Despite all of the shining features this state has to offer, there's one blemish to Utah's gleaming image that Utah's governor and U.S. attorney would like to rub out: mortgage fraud.
Statistics show that over the years, Utah has become known as a hot spot for lending fraud. From straw buyers schemes to property flipping and mortgage stacking, Utah has consistently ranked in the top seven states for mortgage fraud over at least the past five years, according to the Mortgage Asset Research Institute.
"We have a problem with mortgage fraud in this state, and we're doing something about it," said Gov. Jon Huntsman Jr. during a press conference Thursday with U.S. Attorney for Utah Brett Tolman. The conference was held to announce the creation of nine Mortgage Fraud Task Forces made up of federal, state and local law enforcement officers who will tackle fraudulent mortgage and real-estate operations.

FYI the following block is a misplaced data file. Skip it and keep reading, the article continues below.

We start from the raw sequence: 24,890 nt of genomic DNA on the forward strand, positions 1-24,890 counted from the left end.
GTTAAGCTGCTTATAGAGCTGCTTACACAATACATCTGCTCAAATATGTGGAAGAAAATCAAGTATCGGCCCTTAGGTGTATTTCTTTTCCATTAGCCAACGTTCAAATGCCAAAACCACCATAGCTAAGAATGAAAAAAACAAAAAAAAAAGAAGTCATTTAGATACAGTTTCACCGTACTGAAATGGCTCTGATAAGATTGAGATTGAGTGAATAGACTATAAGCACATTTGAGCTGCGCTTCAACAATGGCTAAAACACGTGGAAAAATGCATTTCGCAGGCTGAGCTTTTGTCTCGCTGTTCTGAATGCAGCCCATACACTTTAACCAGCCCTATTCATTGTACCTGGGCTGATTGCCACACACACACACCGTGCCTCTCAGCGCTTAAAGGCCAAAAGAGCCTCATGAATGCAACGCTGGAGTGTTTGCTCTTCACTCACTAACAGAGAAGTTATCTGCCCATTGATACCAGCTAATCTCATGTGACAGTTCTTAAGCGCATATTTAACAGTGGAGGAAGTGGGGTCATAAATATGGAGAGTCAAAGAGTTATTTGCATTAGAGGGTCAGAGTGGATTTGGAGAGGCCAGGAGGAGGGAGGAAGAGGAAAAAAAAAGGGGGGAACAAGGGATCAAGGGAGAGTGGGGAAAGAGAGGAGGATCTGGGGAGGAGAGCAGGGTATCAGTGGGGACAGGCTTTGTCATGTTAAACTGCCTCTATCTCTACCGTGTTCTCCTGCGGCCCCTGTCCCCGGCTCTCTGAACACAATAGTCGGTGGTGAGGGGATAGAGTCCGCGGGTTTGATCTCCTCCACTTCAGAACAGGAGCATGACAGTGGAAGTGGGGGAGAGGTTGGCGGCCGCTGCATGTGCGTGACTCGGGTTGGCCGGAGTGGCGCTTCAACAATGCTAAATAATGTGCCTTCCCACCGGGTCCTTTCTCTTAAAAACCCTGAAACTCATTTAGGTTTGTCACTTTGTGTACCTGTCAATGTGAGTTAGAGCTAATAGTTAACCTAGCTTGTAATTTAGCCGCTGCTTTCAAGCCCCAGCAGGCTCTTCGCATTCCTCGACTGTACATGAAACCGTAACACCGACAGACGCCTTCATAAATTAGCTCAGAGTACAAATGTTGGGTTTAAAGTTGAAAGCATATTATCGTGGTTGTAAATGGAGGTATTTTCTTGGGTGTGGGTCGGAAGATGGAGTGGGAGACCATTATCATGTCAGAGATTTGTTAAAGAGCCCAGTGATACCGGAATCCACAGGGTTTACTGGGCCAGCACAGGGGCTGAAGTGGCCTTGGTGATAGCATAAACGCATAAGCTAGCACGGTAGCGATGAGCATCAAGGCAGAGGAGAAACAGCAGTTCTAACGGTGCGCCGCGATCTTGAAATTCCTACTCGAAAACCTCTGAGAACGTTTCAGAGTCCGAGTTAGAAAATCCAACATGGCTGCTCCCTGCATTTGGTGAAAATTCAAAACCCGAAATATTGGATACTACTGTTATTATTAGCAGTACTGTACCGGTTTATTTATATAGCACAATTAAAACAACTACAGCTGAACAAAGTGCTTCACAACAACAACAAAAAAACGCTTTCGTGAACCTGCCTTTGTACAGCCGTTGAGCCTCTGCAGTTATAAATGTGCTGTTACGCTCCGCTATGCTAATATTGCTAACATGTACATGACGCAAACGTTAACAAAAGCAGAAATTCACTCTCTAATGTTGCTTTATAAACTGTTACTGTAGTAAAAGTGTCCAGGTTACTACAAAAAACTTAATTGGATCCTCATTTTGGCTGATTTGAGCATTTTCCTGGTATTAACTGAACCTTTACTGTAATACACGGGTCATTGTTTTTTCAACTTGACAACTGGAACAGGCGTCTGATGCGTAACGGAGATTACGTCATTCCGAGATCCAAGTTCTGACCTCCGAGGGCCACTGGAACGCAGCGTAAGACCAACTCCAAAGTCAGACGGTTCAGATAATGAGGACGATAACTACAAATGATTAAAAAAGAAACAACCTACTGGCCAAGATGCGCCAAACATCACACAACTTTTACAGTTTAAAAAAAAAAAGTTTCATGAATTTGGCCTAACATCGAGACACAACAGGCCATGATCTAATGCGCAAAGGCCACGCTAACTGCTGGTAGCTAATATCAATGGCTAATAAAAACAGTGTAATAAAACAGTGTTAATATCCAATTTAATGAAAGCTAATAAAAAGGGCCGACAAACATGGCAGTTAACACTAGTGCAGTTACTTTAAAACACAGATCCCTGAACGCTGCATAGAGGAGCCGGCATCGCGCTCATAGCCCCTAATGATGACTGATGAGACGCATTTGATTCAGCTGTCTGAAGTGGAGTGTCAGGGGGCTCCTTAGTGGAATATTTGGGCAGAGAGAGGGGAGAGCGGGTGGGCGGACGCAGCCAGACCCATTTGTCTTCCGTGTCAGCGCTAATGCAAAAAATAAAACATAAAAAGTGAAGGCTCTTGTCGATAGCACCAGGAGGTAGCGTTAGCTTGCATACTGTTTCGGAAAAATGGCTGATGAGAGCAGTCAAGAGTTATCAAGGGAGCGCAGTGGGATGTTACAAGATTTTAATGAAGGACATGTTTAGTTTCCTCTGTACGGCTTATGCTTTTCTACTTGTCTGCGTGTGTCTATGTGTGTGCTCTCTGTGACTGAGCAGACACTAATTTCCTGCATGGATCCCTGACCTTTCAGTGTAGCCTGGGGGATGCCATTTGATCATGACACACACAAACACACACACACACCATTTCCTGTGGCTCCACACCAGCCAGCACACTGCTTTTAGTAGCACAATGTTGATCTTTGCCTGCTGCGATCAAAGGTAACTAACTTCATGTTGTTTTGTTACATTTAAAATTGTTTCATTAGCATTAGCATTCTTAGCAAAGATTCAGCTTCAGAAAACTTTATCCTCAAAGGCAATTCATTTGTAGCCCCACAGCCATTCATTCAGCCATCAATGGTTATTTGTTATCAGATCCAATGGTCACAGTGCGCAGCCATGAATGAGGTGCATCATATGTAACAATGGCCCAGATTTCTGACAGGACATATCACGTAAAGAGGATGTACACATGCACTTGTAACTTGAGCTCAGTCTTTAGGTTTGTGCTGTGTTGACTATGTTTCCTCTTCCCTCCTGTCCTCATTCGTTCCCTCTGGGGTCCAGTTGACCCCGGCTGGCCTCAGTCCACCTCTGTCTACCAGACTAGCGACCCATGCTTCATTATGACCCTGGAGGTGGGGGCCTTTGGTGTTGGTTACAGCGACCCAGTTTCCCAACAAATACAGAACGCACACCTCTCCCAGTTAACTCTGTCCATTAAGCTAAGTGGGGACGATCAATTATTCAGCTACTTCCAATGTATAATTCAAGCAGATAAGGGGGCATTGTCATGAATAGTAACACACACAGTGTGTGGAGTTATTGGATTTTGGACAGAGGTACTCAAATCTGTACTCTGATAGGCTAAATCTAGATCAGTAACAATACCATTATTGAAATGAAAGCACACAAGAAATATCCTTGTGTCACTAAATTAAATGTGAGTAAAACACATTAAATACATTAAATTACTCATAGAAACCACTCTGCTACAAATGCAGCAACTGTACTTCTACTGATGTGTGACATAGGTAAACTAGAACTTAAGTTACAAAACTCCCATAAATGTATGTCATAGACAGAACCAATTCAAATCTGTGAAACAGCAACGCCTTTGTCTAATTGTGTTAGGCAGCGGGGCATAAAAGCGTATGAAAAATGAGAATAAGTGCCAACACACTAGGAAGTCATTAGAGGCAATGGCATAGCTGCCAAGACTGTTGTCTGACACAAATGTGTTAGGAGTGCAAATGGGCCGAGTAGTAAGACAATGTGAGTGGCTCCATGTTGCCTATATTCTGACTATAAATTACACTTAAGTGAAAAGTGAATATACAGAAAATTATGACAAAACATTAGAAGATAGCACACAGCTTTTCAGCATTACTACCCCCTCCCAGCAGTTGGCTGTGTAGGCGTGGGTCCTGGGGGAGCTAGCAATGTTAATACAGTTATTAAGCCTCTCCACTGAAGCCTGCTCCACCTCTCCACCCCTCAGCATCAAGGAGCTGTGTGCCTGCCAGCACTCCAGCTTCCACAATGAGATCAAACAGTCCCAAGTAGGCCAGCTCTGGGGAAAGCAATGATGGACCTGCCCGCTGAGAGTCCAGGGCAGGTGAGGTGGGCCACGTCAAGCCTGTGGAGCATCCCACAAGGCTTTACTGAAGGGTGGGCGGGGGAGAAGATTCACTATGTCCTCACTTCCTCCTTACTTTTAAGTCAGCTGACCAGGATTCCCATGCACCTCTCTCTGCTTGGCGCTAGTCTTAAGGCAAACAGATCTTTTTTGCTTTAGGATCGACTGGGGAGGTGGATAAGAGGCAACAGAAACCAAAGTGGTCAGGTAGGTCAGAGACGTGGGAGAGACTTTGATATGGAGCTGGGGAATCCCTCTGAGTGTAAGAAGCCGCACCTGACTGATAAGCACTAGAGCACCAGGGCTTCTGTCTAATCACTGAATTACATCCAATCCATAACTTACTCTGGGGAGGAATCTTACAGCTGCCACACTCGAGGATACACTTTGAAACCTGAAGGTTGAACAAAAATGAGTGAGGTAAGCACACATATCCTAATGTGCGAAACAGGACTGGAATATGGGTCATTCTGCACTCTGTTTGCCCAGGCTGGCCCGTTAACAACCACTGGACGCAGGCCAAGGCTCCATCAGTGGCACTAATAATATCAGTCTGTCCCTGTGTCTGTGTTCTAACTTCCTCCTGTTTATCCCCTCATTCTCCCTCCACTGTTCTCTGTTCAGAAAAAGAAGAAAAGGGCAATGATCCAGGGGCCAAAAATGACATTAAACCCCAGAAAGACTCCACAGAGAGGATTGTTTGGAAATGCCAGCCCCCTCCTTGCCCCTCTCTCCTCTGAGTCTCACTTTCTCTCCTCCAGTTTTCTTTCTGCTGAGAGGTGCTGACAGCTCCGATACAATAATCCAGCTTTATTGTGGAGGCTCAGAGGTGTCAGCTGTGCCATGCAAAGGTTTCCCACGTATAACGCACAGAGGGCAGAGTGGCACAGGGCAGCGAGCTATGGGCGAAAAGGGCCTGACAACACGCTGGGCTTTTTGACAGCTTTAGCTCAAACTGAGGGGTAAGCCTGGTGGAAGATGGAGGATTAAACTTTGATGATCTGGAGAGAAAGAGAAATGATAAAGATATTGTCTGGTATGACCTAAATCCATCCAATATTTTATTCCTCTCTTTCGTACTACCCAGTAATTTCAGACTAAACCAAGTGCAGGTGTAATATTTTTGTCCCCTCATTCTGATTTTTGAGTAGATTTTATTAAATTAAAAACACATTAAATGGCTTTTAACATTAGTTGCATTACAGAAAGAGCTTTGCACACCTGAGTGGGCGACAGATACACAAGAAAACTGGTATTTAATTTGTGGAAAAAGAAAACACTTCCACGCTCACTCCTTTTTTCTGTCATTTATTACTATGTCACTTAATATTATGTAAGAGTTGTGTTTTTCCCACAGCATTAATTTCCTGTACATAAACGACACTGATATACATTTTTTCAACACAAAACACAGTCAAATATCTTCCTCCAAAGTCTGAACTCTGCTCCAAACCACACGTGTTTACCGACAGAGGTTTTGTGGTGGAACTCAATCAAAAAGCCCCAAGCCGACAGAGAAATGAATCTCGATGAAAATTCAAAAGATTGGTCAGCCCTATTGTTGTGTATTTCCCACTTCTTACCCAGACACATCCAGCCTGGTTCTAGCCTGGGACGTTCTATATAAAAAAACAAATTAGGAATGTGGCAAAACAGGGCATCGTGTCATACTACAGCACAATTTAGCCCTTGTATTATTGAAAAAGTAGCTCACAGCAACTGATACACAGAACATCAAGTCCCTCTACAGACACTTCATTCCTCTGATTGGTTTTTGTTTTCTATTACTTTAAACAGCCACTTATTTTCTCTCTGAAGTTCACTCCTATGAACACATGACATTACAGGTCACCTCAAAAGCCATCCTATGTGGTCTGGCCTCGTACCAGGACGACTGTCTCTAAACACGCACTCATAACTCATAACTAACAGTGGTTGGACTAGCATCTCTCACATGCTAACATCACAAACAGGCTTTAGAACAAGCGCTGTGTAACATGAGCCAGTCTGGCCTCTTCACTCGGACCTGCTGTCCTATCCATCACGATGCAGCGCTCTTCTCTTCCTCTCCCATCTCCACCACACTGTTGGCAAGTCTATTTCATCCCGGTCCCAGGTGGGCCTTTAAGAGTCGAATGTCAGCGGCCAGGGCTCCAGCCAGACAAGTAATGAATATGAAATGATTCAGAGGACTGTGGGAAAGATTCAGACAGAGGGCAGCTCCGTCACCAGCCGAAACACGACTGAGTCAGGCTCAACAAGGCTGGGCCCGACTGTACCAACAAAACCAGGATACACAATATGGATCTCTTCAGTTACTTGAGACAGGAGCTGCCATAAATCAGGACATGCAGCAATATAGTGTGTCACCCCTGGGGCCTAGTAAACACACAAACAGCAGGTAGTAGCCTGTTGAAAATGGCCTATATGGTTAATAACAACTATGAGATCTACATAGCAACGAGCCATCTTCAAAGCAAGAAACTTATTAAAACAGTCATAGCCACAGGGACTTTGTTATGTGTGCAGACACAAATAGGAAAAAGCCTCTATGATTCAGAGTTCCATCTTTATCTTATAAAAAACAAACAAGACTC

Nationally, the rate of mortgage fraud shot up 64 percent in the past year, Tolman said, and the consequences have left individuals with ruined credit and neighborhoods with empty, foreclosed homes. Neighbors also suffer when inflated home values lead to unnaturally high tax rates, and overall, Utahns pay a higher interest rate on loans because the state is seen as a high-risk state for fraud.
In the past, investigating mortgage fraud was a "checkerboard of jurisdictions," Huntsman said, where various law enforcement agencies did not communicate with one another. The task forces will help close gaps that criminals have traditionally used to slip by, the governor said.
Huntsman also noted he recently signed a bill into law that gives stronger investigatory powers to the Utah Division of Real Estate.Tolman said those who run mortgage fraud operations are drawn to Utah due to its traditionally strong housing market and economy, but he noted that such operators are put on notice, "we're coming after you."